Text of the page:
Cannabis banker Sundie Seefried is drowning in a sea of paperwork.
And that — she told a Las Vegas audience — is why her financial institution and other banks have to charge high fees to work with marijuana companies.
Seefried said her Partner Colorado Credit Union had to file 226 reports with regulators for its 33,000 members.
However, Safe Harbor — the credit union’s subsidiary that serves 220 cannabis-related companies — had to file over 7,000.
“When you ask me why banking is expensive — what you are really paying for are all the bodies it takes to file 7,000 reports,” she told hundreds of cannabis industry professionals at the MJBizCon conference.
Banking was again a major topic at MJBizCon, which attracted more than 26,000 people this year. The three-day show ended Friday at the Las Vegas Convention Center.
Seefried said federal and state regulators have carried out nine joint inspections of her credit union over the past three and a half years, compared with the industry standard of three.
“They will send 20-plus examiners into our small credit union to make sure we are not violating the Bank Secrecy Act. That is a show-stopper for a lot of banks and credit unions,” she said.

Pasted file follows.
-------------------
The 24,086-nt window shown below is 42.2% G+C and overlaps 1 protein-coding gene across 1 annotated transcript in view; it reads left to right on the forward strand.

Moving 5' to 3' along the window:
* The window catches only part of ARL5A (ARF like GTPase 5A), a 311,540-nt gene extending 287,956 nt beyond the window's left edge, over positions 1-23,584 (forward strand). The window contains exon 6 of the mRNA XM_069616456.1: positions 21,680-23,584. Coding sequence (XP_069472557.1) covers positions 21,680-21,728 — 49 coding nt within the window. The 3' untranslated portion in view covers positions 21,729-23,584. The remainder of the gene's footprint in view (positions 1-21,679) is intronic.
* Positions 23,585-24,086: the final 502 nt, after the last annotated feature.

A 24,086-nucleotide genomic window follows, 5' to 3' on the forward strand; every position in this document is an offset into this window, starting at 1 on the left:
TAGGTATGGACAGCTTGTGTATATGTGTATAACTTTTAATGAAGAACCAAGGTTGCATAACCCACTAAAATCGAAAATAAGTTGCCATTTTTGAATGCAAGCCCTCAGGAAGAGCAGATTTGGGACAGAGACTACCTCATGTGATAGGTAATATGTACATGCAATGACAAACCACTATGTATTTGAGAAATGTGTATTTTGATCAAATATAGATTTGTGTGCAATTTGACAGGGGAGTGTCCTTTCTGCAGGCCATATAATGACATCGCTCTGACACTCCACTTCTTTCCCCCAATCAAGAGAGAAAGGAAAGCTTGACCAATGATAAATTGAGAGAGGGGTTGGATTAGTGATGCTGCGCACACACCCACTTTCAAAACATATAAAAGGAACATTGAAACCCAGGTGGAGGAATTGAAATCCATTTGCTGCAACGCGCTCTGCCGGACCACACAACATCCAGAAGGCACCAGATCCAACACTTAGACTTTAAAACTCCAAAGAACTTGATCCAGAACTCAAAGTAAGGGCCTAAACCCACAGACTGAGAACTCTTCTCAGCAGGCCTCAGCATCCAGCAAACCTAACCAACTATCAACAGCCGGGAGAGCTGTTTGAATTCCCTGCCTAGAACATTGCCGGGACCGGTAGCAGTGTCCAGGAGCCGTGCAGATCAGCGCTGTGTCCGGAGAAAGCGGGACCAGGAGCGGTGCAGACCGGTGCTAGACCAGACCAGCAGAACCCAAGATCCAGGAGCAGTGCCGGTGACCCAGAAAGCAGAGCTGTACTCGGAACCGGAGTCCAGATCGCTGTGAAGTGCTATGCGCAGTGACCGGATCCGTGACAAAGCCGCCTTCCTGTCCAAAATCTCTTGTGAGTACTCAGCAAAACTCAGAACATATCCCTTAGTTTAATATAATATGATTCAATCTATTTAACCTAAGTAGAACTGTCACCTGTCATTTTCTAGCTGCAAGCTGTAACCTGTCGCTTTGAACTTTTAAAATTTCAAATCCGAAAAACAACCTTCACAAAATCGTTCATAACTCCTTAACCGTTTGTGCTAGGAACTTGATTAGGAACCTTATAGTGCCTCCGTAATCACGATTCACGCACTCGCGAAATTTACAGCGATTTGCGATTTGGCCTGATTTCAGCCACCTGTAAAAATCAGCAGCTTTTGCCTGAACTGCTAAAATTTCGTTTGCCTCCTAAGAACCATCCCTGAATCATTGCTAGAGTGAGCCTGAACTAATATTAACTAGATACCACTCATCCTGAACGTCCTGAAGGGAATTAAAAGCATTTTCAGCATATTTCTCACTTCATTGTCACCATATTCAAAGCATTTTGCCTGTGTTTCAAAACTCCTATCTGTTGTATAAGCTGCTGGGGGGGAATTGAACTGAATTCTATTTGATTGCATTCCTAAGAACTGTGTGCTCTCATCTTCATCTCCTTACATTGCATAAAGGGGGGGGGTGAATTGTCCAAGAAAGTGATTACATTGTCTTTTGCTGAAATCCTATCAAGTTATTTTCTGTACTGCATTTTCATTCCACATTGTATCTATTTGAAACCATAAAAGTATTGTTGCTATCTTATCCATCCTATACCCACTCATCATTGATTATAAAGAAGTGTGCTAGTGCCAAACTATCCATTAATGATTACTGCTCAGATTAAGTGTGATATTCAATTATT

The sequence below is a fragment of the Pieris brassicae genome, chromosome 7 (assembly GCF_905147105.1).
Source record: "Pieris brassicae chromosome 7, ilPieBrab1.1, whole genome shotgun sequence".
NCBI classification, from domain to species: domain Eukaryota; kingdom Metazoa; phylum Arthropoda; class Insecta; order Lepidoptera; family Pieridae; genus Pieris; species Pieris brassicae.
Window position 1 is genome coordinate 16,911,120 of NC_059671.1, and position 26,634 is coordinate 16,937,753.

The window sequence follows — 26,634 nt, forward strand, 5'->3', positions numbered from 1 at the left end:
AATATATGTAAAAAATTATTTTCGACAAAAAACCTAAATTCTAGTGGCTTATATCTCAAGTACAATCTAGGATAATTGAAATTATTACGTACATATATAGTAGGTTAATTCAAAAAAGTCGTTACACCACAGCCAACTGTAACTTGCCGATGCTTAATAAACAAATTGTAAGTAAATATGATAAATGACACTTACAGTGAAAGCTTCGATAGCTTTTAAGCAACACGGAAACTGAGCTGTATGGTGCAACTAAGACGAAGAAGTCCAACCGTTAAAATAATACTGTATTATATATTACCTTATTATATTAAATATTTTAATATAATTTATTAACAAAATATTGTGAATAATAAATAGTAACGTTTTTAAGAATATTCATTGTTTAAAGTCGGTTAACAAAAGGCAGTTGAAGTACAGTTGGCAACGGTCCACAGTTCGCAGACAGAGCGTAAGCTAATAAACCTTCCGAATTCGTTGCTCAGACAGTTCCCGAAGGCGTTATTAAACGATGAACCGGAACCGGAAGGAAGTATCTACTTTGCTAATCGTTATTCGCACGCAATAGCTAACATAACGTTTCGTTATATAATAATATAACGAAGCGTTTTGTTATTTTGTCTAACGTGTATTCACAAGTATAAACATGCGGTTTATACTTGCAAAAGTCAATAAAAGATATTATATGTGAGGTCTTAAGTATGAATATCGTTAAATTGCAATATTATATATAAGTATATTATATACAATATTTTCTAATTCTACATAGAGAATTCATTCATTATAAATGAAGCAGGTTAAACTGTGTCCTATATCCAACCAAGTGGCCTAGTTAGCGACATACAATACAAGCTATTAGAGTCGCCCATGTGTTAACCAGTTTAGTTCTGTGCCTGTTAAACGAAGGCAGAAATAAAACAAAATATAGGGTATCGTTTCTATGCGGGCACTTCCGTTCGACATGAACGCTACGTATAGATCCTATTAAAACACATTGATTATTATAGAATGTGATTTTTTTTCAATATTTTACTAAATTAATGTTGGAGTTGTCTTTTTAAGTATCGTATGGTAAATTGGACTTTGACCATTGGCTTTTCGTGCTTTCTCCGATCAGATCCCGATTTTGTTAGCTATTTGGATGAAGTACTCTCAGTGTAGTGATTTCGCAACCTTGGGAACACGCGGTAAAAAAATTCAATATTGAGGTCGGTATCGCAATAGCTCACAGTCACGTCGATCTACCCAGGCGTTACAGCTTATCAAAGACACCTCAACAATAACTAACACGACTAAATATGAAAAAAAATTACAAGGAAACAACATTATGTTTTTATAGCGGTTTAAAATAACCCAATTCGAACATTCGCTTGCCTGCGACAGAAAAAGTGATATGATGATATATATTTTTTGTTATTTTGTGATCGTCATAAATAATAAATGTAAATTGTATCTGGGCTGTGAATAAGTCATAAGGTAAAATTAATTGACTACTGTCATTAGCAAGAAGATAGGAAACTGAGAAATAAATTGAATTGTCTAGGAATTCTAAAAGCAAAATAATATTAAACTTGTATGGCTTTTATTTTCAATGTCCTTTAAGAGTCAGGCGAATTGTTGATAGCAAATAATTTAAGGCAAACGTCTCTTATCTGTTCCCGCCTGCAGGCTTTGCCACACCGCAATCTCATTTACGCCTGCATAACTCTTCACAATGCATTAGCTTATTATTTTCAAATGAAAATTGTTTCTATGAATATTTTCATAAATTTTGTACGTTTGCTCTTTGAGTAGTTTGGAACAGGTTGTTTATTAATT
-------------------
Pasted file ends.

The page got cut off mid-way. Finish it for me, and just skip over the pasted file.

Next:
While medical cannabis sales have been legalized by 33 states and recreational sales by 10, such sales are still prohibited under federal law.
That makes it difficult for cannabis businesses to open checking or savings accounts in most financial institutions, leaving them holding cash to pay employees and suppliers.
Safe Harbor processed $160 million last month, she told the crowd, which is an annual run rate of nearly $2 billion.
“Every one of those dollars has to be proven to be a valid, legitimate dollar, and that is very labor-intensive,” she said. “It is